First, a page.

Variety meats, or ‘offal’, are the internal organs and external parts of the animal that are edible. Variety meats is the term commonly used in the US; offal is used in the UK. The Larousse Gastronomique, 1988 edition, uses two categories for variety meats: white offal or abat blanc (marrow, brain, feet, stomach, sweetbreads and testicles) and red offal or abat rouge (heart, liver, kidneys, spleen, tongue and lungs). Two professional cooking books, The New Professional Chef and Professional Cooking, divide offal by glandular or organ meats, and muscle meats. Terms and definitions for variety meats or offal may have different names depending on where you are; animelles are testicles in France, but they are known as ‘fries’ or ‘oysters’ in the US. Modern cookbooks have relatively little information and recipes for these animal parts, but looking back to older books such as The Epicurean, the cookbook from the venerable Delmonico’s restaurant, and even a 1960′s edition of Larousse Gastronomique has lots of recipes for these under-utilized parts of the animal.
Depending on the culture and animal, the offal parts of the animal used in culinary applications include: the whole head, cock’s combs, brains, ears, eyes, the muzzle, snout and palates, cheeks, tongue, sweetbreads and other glands, belly (including stomachs, intestines, mesentery), blood, bone and spinal marrow, heart, lungs, kidneys, liver, spleen, testicles, tails, and feet. Many of these terms are described below.
Variety Meat and Offal Terminology
Below are terms, foreign words used and definitions for many variety meats. All terminology listed in alphabetical order.
- Amourette: Spinal marrow (usually in the case of beef or veal).
- Animelles: Testicles.
- Bath Chaps: Pig’s cheek (smoked). This is used like smoked bacon.
- Caul Fat: Membrane from intestines (pig or sheep) with a netting look to it.
- Chap: Cheek or lower jaw, usually in the case of pork, see ‘bath chaps’.
- Chitterlings: Pig’s large intestines.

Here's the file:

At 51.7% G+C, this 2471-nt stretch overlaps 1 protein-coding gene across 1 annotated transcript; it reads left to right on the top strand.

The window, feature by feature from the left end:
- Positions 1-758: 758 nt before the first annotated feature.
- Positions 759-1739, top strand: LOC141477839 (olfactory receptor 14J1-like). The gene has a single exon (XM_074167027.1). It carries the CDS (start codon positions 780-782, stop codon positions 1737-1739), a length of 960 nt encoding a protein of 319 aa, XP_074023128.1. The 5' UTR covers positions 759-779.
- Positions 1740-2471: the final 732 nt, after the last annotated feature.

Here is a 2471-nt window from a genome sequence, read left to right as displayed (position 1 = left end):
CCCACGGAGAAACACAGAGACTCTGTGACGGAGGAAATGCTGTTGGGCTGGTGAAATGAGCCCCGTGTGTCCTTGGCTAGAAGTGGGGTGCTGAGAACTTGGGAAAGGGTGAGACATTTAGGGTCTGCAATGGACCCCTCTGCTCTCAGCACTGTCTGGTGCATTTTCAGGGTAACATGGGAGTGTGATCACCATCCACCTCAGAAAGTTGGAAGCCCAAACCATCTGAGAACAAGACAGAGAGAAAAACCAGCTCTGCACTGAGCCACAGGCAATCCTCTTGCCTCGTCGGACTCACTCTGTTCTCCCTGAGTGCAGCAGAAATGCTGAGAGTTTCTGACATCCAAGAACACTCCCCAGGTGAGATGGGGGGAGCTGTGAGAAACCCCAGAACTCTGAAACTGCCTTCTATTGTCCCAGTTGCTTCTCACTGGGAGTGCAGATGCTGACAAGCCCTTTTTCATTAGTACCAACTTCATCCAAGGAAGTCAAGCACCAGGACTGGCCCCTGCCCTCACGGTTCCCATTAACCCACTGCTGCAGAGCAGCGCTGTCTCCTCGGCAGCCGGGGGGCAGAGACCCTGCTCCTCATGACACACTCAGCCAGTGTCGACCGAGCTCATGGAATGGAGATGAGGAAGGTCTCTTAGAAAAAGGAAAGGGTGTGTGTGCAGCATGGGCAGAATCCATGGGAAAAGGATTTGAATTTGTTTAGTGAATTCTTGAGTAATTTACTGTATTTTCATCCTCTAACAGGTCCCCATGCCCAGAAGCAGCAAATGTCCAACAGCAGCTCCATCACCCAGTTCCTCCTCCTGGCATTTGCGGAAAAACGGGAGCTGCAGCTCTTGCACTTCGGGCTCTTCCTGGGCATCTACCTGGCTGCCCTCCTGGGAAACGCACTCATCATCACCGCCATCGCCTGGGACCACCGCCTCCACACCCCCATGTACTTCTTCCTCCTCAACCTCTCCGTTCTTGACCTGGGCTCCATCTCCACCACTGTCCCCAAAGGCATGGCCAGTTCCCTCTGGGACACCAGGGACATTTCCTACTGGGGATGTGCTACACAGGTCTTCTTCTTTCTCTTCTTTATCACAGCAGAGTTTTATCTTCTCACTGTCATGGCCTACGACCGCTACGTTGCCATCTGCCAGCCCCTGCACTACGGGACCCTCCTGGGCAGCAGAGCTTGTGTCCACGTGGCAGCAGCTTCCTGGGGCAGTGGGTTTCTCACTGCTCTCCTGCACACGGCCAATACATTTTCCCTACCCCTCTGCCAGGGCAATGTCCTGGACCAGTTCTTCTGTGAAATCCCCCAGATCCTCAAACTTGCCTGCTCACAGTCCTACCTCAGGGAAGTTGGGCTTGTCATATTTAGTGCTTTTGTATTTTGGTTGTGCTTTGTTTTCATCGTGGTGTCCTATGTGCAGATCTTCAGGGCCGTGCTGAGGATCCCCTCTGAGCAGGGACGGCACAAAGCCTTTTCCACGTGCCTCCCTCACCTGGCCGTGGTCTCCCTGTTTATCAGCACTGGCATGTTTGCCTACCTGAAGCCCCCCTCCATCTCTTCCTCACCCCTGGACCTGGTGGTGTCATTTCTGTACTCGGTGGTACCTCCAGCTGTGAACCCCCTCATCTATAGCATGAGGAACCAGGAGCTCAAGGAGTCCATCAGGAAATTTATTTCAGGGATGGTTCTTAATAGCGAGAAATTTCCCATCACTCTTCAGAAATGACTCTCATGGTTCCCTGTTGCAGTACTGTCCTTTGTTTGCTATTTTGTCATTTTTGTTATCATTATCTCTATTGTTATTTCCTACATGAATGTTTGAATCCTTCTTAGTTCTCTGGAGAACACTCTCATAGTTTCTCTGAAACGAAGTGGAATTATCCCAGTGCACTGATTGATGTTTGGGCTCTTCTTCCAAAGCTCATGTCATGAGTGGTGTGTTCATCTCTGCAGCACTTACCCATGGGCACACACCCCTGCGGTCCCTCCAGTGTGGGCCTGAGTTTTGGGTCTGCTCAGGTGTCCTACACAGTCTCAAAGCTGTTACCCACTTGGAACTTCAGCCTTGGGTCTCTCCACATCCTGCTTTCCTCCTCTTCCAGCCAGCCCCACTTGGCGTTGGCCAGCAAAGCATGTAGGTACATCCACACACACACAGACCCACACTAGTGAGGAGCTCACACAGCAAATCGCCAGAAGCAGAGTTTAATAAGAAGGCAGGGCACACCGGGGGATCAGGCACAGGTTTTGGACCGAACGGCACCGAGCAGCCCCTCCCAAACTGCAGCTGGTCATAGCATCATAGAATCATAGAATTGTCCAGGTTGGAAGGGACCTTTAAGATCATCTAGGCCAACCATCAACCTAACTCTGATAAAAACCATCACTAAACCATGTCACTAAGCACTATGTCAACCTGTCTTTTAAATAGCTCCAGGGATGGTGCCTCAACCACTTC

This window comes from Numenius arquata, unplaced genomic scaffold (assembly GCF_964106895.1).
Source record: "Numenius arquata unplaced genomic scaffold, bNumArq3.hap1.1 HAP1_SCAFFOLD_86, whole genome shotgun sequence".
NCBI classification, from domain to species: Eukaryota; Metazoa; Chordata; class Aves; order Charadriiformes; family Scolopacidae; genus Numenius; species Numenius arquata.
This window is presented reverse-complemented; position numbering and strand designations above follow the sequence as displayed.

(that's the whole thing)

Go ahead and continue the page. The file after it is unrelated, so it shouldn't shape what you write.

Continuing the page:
- Cock’s Comb (Cockscomb): Fleshy part of the tops of heads of gallinaceans (birds including turkey, chicken, quails, pheasants).
- Crow: See ‘mesentery’.
- Fry or “Fries”: Testicles—beef, veal, pork, lamb.
- Foie Gras: Enlarged livers from force-fed geese.
- Giblets: Poultry innards: gizzards, heart and liver.
- Gizzards: Stomach of a bird.
- Hog’s Maw: Stomach of a pig.
- Kernels: Fat covered gland, found in veal shoulder.
- Lights: Lungs.
- Marrow: The soft center of animal bones, mostly in beef legs, as ‘marrowbone’.
- Melt: spleen—pig or calf.
- Mesentery: Membrane holding together the intestines, usually in the case of calves.
- Miltz: Beef spleen from Kosher butchers.
- Museau de Boeuf: Beef muzzle (French).
- Oreilles: Ears (French).
- Ox: Not to be confused with the actual ox animal, ox is a term given to less choice cuts or parts of beef; for example ‘oxtail’ comes from beef, not from an actual ox.
- Oxtails: Beef tails, also ‘ox-tails’.
- Palais de Boeuf: Beef Palate (French).
- Prairie Oysters: Testicles—beef or veal.
- Rocky Mountain Oysters: Testicles—beef or veal.
- Sow’s Maw: Stomach of a pig.
- Sweetbreads: Thymus gland of lamb or calf (veal), (disappears when animals mature).
- Tripe: Stomach: Cow, calf or lamb.
- Blanket Tripe: first stomach of beef or lamb, has smooth appearance.
- Honeycomb Tripe: second stomach of beef or lamb, has honeycomb appearance.